You may be thinking what about men? Vitamin D also benefits semen quality and count in males. Additionally, it increases levels of testosterone, boosting libido. 3

Current guidelines suggest to prescreen all women before IVF. Optimal vitamin D levels are considered to be 75m/mol or above. We commonly prescribe vitamin D doses ranging from 1000-5000iu a day. Dosage recommended in infertility depends on the  blood levels. If you are very deficient it may be hard to obtain sufficient amounts of Vitamin D from the diet alone and supplements are highly recommended.4

But, do these positive results from dietary omega-3 and vitamin D, translate into positive results from supplementation?

The answer is we don’t know yet. Vitamins and minerals absorb more effectively from food sources. There are other co-factors in food that increase vitamin and nutrient activation in the body. Nevertheless, both omega-3 and vitamin D supplements have a low side effects profile and are safe before, during and after (breastfeeding stage) pregnancy.

One other likely benefit of the Mediterranean diet to fertility is its high vitamin B content. Vitamin B6 and B12, as well as Folate, is required to breakdown homocysteine, a naturally occurring amino acid found in blood plasma. Elevated levels of homocysteine are associated with adverse reproductive and pregnancy outcomes. This is why adequate intake of Folate, B6 and B12 is recommended for women who are trying to conceive either spontaneously or via IVF. In another blog I will discuss the significance of homocysteine pathway and its link to the quality of sperm and egg.2

What does this mean if you’re undergoing IVF?

Following a Mediterranean diet may increase your chances of achieving pregnancy through IVF. Omega-3 fatty acids and vitamin D play an important role though further research is still required to confirm this link.

Currently there are no specific guidelines on what constitutes a Mediterranean diet and optimal quantities of certain foods in order to make a routine recommendation. IVF patients may benefit from a nutrition assessment by a clinical dietitian or a naturopath who can review their dietary habits and develop a food plan.

In the case of Vitamin D, given the current prevalence of deficiency in sub-fertile women and men, and difficulty deriving enough from diet alone, supplementation alongside ART treatment may be recommended in most cases.


References: 1, Mediterranean diet trial targets IVF boost. The Australian. 25 Mar 2014. Available: [http://www.theaustralian.com.au/news/latest-news/mediterranean-diet-trial-targets-ivf-boost/story-fn3dxix6-1226864778849].  Accessed:  [27 Mar 2014]. 2, Vujkovic M, De Vries JH, Lindemans J, Macklon NS, Van Der Spek PJ, Steegers EA, Steegers-Theunissen PM. The preconception Mediterranean dietary pattern in couples undergoing in vitro fertilization/intracytoplasmic sperm injection treatment increases the change of pregnancy. Fertility and sterility Vol. 94, No 6, November 2010. 3, Lerchbaum E, Obermayer-Pietsch B. Vitamin D and fertility – a systematic review. European Society of Endocrinology. 24 January 2012. 4, Australian Health Ministers’ Advisory Council. Clinical Practice guideline: Antenatal Care – Module 1. Australian Government Department of Health and Aging, Canberra. 31 August 2012. Available: [www.health.gov.au/antenatal]. Accessed: [27 Mar 2014].

Has following a Mediterranean diet worked for you?

A Prof Anusch Yazdani
08 Jan

Current study: Can acupuncture support IVF treatment?

Many people use complementary or alternative therapies to improve their overall physical and emotional health. Some women also consider using these therapies to prepare their body for pregnancy or support them through fertility treatment.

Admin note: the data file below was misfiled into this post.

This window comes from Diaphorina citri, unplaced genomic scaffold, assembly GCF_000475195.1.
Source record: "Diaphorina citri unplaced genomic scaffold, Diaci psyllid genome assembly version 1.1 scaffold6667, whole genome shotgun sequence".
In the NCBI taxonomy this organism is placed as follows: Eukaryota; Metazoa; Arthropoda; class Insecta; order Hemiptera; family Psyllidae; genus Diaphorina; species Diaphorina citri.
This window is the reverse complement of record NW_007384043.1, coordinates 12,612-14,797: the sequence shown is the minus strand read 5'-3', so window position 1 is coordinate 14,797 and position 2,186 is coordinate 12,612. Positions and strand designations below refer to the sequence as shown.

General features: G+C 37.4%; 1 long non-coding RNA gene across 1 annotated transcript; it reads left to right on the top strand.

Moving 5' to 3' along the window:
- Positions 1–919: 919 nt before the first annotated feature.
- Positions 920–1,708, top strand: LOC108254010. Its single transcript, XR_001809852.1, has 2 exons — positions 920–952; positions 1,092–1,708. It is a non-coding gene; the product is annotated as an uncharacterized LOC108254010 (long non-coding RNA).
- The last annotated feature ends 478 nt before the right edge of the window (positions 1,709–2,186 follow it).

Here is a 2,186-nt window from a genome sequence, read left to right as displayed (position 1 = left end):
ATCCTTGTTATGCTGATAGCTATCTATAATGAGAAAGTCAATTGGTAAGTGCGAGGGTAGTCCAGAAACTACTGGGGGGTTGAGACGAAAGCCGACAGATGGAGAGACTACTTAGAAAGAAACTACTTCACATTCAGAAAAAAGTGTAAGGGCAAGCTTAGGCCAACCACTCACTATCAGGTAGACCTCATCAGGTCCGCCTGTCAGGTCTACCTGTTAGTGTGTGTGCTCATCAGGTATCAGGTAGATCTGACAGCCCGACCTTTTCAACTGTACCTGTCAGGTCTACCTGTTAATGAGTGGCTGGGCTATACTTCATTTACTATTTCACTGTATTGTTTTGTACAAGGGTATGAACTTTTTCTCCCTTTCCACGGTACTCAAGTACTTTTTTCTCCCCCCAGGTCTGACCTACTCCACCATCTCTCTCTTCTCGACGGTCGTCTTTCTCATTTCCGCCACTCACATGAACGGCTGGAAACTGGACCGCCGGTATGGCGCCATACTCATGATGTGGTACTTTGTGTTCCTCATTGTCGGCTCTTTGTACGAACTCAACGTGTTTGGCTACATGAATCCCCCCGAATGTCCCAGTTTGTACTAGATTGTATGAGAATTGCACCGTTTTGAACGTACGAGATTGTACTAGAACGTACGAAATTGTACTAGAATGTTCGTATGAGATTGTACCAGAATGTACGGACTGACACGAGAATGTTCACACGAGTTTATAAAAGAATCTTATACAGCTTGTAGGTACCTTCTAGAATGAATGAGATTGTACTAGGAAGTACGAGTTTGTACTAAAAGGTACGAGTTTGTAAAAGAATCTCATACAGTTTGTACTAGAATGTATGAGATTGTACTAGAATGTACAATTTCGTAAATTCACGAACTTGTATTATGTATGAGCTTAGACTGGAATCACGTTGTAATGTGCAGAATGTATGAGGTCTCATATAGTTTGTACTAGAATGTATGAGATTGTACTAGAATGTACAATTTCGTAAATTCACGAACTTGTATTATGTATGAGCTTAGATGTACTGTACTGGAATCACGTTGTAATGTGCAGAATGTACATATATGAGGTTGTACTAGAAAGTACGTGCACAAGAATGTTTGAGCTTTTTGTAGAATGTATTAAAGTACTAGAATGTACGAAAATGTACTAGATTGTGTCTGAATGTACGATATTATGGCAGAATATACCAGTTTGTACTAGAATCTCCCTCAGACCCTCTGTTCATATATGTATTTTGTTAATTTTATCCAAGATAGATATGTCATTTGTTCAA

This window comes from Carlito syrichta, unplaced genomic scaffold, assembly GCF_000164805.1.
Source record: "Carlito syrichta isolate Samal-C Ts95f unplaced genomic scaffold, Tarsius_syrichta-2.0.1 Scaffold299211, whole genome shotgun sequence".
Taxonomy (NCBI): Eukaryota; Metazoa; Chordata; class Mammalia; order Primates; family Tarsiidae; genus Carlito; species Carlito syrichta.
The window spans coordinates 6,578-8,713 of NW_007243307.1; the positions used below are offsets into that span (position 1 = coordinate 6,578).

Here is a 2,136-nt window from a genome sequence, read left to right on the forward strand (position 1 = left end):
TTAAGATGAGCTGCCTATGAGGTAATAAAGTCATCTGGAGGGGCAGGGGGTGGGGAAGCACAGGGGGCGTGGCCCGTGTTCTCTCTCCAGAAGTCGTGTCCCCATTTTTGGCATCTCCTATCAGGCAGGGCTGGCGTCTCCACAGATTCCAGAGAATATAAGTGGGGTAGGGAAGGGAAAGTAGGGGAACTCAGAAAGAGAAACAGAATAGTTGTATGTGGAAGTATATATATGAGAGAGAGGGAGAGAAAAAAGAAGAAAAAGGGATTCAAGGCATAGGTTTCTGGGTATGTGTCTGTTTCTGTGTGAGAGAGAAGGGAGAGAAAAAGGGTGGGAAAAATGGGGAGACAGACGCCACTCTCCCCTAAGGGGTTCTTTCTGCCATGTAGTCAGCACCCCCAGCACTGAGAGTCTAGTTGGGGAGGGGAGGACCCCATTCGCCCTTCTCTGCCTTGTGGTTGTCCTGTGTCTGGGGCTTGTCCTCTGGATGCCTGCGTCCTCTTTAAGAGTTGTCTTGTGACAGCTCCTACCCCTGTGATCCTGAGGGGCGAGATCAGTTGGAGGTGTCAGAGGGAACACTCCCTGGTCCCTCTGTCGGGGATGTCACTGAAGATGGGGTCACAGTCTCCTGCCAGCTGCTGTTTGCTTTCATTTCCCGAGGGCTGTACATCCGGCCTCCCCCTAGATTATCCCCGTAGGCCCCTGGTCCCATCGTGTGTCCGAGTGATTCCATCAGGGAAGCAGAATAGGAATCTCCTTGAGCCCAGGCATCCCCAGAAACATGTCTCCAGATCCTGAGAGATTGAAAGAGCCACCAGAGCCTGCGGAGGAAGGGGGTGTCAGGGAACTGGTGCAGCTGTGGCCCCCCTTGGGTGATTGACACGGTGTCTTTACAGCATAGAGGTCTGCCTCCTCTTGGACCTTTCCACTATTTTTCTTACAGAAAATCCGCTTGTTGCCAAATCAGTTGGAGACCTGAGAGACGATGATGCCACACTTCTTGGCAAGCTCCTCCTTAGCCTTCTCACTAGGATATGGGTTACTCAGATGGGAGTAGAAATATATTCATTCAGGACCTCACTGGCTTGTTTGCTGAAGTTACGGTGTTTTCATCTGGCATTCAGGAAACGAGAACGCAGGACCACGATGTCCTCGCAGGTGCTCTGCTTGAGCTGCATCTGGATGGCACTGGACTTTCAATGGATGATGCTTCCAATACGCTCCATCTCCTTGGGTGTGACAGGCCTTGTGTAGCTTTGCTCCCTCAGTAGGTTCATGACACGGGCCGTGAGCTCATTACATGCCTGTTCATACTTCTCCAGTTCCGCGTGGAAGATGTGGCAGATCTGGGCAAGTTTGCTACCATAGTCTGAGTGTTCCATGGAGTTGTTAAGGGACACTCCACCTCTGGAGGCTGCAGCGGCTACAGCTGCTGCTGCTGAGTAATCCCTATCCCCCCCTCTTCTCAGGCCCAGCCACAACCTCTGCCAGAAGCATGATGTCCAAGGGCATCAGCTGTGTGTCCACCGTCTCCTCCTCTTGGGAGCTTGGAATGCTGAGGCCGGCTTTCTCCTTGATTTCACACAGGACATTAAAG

Why are women turning to Acupuncture while undergoing IVF?

Acupuncture has grown in popularity in Australia as an adjunct to IVF treatment and is claimed to reduce stress, improve the quality of life while you’re undertaking treatment, and stimulate blood flow to the uterus influencing menstrual cycle and ovulation.

Some limited studies have shown that acupuncture on the day of embryo transfer, within an IVF cycle, may improve implantation rates although it should also be borne in mind that some recent studies have not found acupuncture to be effective.

Background on the current study into IVF and Acupuncture

The clinics within the Virtus Health group, including IVFAustralia, Melbourne IVF and Queensland Fertility Group, are continually investing in research projects that seek to improve health and reproductive outcomes for patients. In some cases this involves working together with complementary therapists to maximise patient fertility. An example of this is the relationships that have been setup between acupuncture clinics in Sydney’s Eastern Suburbs and the Bondi Junction IVFAustralia clinic.

A current research project that IVFAustralia and Melbourne IVF are involved in is a national multi-centre randomised controlled acupuncture trial in conjunction with The University of Western Sydney. The purpose is to formally investigate the effectiveness, or not, of acupuncture in improving the proportion of live birth rates for women undergoing in vitro fertilisation (IVF).

What are the expected outcomes of this trial?

This study will determine the cost effectiveness of IVF with acupuncture, assess the personal and social context of acupuncture on IVF patients and identify other effects of acupuncture.

It will add significant knowledge to defining the exact role of acupuncture in the management of IVF from a clinical and cost effectiveness perspective. Any way that we can reduce the number of cycles it takes for our patients to achieve a healthy pregnancy, is likely to have a positive emotional and financial impact on that family.

However, regardless of the outcome of this trial, while improving your general health and wellbeing is clearly beneficial, acupuncture is not for everyone and varied opinions reflect the limited evidence on its effectiveness.

Who is eligible to take part?

We are currently recruiting IVF Australia and Melbourne IVF patients interested in taking part in the trial.

To participate you must: be less than 43 years of age, be undergoing a fresh IVF or Intracystoplasmic sperm injection (ICSI) cycle; and not be undergoing a pre-implantation genetic diagnosis (PGD) cycle.

Participants in the trial will receive their treatments on the day of embryo transfer – administered by experienced acupuncturists – at research partnered IVF units in clinics across Australia.

If you want to find out more or register for the trial, contact IVF Australia or Melbourne IVF.


Read more: Complementary Therapies for Pregnancy (NSW), Adjuvant Therapy & IVF Treatment (Melbourne), Complementary Therapies & Fertility (QLD)

A Prof Anusch Yazdani
08 Jan